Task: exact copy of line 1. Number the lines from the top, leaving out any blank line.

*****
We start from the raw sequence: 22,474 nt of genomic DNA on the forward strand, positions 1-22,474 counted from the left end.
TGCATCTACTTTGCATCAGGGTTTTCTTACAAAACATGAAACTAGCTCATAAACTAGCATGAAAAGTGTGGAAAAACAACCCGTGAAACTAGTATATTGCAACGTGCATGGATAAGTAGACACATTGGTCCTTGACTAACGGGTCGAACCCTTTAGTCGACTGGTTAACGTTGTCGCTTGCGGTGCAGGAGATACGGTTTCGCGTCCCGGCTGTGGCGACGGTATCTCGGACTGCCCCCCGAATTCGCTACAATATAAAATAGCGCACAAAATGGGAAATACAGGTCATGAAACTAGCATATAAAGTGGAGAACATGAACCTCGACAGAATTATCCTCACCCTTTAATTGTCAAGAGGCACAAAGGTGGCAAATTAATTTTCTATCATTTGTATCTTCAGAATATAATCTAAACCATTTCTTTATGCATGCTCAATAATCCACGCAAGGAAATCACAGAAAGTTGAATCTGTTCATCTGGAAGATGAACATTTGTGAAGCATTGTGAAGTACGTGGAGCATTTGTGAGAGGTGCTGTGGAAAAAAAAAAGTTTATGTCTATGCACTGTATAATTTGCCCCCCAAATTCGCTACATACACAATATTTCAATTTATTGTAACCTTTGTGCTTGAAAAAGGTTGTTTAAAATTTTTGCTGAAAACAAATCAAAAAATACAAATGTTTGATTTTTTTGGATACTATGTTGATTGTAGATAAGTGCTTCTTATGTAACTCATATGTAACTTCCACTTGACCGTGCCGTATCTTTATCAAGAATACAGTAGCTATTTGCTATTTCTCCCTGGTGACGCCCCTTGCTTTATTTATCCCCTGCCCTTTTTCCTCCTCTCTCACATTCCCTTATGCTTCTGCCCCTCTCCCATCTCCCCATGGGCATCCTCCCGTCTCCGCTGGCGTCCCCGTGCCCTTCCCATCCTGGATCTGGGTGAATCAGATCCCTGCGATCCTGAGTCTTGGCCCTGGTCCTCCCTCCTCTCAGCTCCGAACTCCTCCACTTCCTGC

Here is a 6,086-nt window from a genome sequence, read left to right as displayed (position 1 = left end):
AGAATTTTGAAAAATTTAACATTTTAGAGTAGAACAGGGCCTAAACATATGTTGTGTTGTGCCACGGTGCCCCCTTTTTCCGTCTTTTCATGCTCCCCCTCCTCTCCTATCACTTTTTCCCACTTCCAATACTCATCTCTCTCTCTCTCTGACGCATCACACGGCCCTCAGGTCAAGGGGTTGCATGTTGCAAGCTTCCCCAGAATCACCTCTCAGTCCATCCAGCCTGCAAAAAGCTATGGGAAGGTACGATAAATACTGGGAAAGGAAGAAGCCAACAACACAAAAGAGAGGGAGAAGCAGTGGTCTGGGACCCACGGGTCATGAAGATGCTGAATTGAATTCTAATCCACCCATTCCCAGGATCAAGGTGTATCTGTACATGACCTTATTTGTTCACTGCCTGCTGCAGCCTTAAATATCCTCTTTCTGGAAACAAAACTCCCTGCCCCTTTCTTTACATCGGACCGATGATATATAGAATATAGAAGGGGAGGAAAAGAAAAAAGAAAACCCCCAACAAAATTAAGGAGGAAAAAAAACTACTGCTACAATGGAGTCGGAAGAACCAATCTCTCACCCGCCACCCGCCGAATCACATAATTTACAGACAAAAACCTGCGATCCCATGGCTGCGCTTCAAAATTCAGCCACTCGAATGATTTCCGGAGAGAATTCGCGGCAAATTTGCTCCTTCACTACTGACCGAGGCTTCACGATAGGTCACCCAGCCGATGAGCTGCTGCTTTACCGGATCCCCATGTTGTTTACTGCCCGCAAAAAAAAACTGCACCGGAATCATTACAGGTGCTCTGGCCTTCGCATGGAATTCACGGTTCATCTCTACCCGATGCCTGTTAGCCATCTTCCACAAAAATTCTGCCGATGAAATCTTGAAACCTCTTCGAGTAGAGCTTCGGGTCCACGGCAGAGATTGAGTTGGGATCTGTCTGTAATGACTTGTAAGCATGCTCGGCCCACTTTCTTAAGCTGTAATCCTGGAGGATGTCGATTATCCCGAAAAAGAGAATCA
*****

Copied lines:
We start from the raw sequence: 22,474 nt of genomic DNA on the forward strand, positions 1-22,474 counted from the left end.